Everybody has made movies about how the Nazis were bisexual hedonist rapemongers; you know that, I know that, your grandma knows that. But nobody knew that better than Italy’s most accomplished documentarian of the lifestyles of the shallow and depraved, whose masterpiece is this crazy nightmare epic about the fall of a craven industrialist family whose fear of authoritarianism is ultimately no match for their eager embrace of all the power and luxury and influence that comes to those who sell their souls to the devil Hitler. The most operatic of Visconti’s many hyper-melodramatic family stories (the Italian title is the same as Wagner’s apocalyptic Götterdämmerung, “Twilight of the Gods”) is also the most savage and unforgettable: a depiction of humanity at its most hellish and depraved that could stand up to any horror film ever made.
109. The Umbrellas of Cherbourg
AKA Les parapluies des Cherbourg
(Jacques Demy, 1964, France / West Germany)
There were as many faces of the French New Wave as there were New Wave filmmakers, but there was always a focus on youth culture, and a delight in playing with genre. Both of which are omnipresent in this entirely sung-through musical about a mechanic who falls in love with a girl who runs an umbrella shop with her mother. It’s crazily dramatic and over-the-top, but the complete lack of adult sensibility in Demy’s treatment of the material matches well with the protagonists’ own sense of the eternal importance of their love affair – all of which makes the last scene even more tragic than it might otherwise be, as flatly grown-up pragmatism instantly sucks all the swoony romanticism out of the characters. Michel Legrand’s outrageously wonderful score, and Jean Rabier’s candy-colored cinematography make it a treat for the ear and eye as well as an unapologetic weeper. (Reviewed here)
(Andrei Tarkovsky, 1972, USSR)
Angry at Stanley Kubrick’s icy, anti-humanist 2001, which he probably viewed as emblematic of the West’s focus on technology and achievement at the expense of people or some such, Tarkovsky swung back with an adaptation of Stanlisaw Lem’s iconic novel (Lem hated the movie, incidentally) that matched Kubrick’s picture for inscrutable narrative but upped the ante on spiritualist imagery and added a much richer layer of human tragedy. The result is one of the most sedate science-fiction movies ever – for a solid hour, it’s totally earthbound and anti-fantastic – and one that too easily courts the complaints of “boring” and “pretentious”, but its stately pace and focused grounding in familiar, everyday humanity is precisely the reason that it ends up one of the most psychologically astute and artistically meaningful genre exercises in history. Its mysteries are profoundly human mysteries, never space jargon for the sake of it. (Reviewed here)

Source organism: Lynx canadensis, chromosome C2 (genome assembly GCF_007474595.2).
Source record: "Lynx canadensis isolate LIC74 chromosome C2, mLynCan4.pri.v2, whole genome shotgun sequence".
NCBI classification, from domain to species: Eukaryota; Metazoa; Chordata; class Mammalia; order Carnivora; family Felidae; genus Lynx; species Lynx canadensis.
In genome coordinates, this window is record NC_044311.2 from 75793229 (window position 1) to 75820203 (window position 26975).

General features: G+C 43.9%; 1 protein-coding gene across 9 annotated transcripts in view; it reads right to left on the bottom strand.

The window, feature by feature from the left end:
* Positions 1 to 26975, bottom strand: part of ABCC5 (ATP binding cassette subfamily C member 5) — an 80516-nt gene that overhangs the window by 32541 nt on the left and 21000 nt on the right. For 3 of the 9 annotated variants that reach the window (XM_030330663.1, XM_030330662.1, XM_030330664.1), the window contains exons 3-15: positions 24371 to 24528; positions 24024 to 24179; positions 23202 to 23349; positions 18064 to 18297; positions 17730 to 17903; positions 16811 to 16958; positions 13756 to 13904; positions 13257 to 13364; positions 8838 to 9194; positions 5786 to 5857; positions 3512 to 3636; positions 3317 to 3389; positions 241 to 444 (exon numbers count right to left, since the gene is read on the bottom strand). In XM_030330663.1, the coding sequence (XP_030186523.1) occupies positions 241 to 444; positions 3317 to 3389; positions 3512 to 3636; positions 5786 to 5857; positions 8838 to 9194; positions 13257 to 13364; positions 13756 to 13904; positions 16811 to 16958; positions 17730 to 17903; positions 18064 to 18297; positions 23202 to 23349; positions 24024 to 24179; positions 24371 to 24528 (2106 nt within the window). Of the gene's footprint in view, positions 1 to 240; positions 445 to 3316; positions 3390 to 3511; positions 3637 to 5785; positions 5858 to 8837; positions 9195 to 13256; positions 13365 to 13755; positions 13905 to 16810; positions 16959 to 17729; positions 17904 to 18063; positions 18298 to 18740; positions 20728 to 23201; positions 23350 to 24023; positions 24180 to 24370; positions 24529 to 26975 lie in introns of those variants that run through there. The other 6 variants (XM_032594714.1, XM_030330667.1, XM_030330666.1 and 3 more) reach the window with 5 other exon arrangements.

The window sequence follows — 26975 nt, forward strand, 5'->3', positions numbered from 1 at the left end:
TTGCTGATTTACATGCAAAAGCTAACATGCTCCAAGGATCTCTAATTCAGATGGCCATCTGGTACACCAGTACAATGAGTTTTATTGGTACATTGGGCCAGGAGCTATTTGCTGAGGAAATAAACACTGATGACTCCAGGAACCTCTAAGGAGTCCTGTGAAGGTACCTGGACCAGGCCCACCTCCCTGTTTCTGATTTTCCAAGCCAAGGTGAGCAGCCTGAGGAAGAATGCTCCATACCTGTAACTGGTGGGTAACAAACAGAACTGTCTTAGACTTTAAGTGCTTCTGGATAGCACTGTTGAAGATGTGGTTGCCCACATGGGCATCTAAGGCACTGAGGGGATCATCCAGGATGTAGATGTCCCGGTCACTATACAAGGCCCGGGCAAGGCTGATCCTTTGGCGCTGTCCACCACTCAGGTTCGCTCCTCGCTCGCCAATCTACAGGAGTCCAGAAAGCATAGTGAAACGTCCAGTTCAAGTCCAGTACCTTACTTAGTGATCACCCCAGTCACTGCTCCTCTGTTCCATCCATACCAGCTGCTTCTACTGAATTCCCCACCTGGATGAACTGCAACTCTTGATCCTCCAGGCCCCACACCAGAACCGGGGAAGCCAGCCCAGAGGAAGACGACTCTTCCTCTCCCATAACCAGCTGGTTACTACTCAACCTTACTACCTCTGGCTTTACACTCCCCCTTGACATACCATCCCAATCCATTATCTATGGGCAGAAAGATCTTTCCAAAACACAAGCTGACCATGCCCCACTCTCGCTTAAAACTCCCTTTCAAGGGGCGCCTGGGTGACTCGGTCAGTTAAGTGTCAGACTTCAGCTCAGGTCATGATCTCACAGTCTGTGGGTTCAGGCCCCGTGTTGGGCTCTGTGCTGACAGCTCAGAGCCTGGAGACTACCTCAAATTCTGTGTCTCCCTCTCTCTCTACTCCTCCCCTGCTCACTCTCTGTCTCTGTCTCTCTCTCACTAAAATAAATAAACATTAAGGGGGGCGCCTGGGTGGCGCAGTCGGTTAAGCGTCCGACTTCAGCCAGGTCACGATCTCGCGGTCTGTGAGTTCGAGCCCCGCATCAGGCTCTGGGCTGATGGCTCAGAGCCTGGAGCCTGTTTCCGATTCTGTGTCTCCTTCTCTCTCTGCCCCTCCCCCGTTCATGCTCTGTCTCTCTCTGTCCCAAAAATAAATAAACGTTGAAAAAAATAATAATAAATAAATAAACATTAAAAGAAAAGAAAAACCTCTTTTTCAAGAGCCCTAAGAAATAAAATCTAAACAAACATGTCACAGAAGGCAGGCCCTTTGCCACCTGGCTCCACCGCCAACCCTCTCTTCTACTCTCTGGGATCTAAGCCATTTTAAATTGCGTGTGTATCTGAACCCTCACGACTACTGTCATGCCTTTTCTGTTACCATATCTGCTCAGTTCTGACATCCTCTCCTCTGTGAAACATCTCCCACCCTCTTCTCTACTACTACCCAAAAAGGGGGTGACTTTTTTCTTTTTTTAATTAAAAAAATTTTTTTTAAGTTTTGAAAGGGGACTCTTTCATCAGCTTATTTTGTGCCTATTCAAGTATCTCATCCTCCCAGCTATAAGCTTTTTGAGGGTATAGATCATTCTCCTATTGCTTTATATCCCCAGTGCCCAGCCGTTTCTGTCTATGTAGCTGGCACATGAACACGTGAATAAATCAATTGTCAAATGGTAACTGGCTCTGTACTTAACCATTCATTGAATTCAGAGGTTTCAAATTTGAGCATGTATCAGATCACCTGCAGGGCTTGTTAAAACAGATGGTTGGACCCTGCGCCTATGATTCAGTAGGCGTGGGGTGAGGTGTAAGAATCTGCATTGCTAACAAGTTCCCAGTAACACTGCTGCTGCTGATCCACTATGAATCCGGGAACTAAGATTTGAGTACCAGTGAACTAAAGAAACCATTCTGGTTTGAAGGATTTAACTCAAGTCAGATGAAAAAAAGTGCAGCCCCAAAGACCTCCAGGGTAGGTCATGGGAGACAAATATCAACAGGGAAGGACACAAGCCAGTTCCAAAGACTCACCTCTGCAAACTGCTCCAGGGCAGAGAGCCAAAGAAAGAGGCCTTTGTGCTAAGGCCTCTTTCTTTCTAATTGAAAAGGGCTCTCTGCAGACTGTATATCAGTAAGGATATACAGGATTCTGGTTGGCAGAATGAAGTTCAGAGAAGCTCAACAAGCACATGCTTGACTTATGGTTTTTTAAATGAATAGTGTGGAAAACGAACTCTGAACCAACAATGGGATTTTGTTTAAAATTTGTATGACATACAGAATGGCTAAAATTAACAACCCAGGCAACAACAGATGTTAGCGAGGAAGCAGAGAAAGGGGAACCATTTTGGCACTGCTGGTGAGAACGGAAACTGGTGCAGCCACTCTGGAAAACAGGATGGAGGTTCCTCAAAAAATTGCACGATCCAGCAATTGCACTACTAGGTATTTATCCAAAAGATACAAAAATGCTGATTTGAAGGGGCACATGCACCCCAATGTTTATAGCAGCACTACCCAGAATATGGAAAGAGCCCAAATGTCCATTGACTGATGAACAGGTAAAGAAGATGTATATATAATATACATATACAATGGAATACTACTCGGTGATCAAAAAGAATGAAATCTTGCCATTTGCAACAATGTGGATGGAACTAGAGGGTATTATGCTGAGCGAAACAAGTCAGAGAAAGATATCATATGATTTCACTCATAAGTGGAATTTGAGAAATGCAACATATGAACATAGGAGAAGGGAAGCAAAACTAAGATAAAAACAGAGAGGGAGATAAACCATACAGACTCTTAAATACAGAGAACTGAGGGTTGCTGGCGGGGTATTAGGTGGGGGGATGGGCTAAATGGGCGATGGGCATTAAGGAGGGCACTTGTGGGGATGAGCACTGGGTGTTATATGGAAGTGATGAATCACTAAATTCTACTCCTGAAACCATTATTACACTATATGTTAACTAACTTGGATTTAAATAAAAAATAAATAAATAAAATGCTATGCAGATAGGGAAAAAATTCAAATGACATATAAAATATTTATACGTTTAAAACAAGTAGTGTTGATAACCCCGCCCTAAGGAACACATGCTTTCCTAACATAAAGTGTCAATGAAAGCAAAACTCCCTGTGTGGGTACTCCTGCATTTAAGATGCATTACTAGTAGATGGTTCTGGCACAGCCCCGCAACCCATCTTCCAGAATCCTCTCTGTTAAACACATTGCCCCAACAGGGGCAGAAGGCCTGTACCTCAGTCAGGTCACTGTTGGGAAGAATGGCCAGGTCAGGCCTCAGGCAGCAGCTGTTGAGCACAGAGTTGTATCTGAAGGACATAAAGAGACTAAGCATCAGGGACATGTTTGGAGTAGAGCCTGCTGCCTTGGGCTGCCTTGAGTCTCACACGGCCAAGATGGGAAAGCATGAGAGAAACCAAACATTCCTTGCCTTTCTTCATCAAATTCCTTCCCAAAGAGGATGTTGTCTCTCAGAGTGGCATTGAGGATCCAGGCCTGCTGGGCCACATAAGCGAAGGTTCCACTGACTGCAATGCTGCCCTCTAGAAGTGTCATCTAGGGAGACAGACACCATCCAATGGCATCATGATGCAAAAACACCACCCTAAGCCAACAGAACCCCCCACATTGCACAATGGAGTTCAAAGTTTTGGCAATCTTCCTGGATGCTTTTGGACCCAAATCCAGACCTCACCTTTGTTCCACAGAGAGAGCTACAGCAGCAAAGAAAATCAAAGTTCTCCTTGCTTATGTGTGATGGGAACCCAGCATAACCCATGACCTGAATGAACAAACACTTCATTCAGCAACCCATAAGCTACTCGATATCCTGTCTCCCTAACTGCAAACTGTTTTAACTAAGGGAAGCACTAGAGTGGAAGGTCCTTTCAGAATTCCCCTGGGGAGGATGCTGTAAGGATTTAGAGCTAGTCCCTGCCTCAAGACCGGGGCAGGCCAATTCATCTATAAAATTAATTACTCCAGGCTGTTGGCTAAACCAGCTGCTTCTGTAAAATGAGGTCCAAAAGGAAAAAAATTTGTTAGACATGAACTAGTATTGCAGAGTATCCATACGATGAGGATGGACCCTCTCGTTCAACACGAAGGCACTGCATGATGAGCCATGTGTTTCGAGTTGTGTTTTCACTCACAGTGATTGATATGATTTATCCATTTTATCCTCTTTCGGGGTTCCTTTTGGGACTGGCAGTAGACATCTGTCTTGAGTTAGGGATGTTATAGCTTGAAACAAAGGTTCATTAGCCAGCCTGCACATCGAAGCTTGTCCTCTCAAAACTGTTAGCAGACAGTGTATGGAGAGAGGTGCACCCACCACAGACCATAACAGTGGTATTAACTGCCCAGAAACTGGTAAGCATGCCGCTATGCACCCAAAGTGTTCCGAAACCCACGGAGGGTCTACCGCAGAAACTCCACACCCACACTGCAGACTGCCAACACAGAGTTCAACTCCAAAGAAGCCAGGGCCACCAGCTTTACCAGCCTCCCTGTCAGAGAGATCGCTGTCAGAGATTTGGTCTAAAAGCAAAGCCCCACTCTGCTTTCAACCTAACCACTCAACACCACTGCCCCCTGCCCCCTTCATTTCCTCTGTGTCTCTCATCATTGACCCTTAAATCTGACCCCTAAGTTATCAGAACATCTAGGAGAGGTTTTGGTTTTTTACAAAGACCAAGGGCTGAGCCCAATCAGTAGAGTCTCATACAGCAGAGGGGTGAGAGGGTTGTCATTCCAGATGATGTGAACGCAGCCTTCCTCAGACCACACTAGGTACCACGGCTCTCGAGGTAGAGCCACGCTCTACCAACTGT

(Dario Argento, 1977, Italy)
For as long as there has been Italian horror, there has been Italian horror with incoherent screenplays, inexplicable characters, and a general air of “what the holy hell is going on?”, married to images of impossible otherworldly beauty, nightmarish and gorgeous in equal measure. No Italian filmmaker got more mileage from such surrealist horror as Dario Argento, and no Argento picture is as roundly successful as his first unabashedly supernatural thriller, in which an American ballet student realises that her school is plagued by an ancient witch. None of it makes sense, but the sense of being thrust into a whirlwind of the uncanny gives Suspiria an undeniably thrilling kick, the glorious cinematography and production design add a sense of visionary hallucination, and the shrieking techno score by Argento favorites Goblin makes the whole thing feel like a waking dream, tethered to reality in only the most superficial way. (Reviewed here)
106. The Gold Rush
(Charles Chaplin, 1925, USA)
Chaplin had other films with a more fully-expressed moral sensibility, but they sometimes were trapped under their crushing sincerity; none of his other comedies is so funny as this epic farce of frontier life, a breezy pre-Depression reminder that things have always been tough on the little tramps who make it through on pluck and good fortune. Anchored by some of the finest gags in his career, including the legendary “shoe-eating” and “roll dance” scenes, Chaplin concocted a movie that blends ephemeral storytelling with historical gravitas and tremendous physicality (few studio-bound winter sets in the silent era feel as cold as this one), one that never forgets to be playful even at its gravest moments. By the blissful closing shot (in the original release: avoid at all costs the 1942 revision), the totality of the film’s sunny optimism brushes away any resistance we might have to its sugary contrivances. (Reviewed here)